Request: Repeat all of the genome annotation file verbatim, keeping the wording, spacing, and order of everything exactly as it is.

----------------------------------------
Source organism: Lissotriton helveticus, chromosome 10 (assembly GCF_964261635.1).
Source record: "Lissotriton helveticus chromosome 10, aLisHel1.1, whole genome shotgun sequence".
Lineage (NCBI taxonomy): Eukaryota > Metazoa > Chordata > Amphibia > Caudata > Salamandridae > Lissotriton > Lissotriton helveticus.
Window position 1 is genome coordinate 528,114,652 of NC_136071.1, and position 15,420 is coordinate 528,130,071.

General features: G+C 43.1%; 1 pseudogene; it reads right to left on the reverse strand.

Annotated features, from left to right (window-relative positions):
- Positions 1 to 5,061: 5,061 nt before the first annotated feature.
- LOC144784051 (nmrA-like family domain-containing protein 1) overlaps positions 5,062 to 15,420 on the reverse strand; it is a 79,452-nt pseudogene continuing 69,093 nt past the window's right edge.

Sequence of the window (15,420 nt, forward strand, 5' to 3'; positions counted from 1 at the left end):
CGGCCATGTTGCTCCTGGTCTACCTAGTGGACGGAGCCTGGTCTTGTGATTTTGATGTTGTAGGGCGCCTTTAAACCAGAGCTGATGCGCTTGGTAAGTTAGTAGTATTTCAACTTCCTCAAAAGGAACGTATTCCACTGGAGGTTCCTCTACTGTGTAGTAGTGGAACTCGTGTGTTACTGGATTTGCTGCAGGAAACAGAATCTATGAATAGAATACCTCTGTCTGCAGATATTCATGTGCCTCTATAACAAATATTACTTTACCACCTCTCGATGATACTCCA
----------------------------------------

Source organism: Lissotriton helveticus, chromosome 10 (assembly GCF_964261635.1).
Source record: "Lissotriton helveticus chromosome 10, aLisHel1.1, whole genome shotgun sequence".
Lineage (NCBI taxonomy): Eukaryota > Metazoa > Chordata > Amphibia > Caudata > Salamandridae > Lissotriton > Lissotriton helveticus.
Window position 1 is genome coordinate 528,114,652 of NC_136071.1, and position 15,420 is coordinate 528,130,071.

General features: G+C 43.1%; 1 pseudogene; it reads right to left on the reverse strand.

Annotated features, from left to right (window-relative positions):
- Positions 1 to 5,061: 5,061 nt before the first annotated feature.
- LOC144784051 (nmrA-like family domain-containing protein 1) overlaps positions 5,062 to 15,420 on the reverse strand; it is a 79,452-nt pseudogene continuing 69,093 nt past the window's right edge.

Sequence of the window (15,420 nt, forward strand, 5' to 3'; positions counted from 1 at the left end):
CGGCCATGTTGCTCCTGGTCTACCTAGTGGACGGAGCCTGGTCTTGTGATTTTGATGTTGTAGGGCGCCTTTAAACCAGAGCTGATGCGCTTGGTAAGTTAGTAGTATTTCAACTTCCTCAAAAGGAACGTATTCCACTGGAGGTTCCTCTACTGTGTAGTAGTGGAACTCGTGTGTTACTGGATTTGCTGCAGGAAACAGAATCTATGAATAGAATACCTCTGTCTGCAGATATTCATGTGCCTCTATAACAAATATTACTTTACCACCTCTCGATGATACTCCA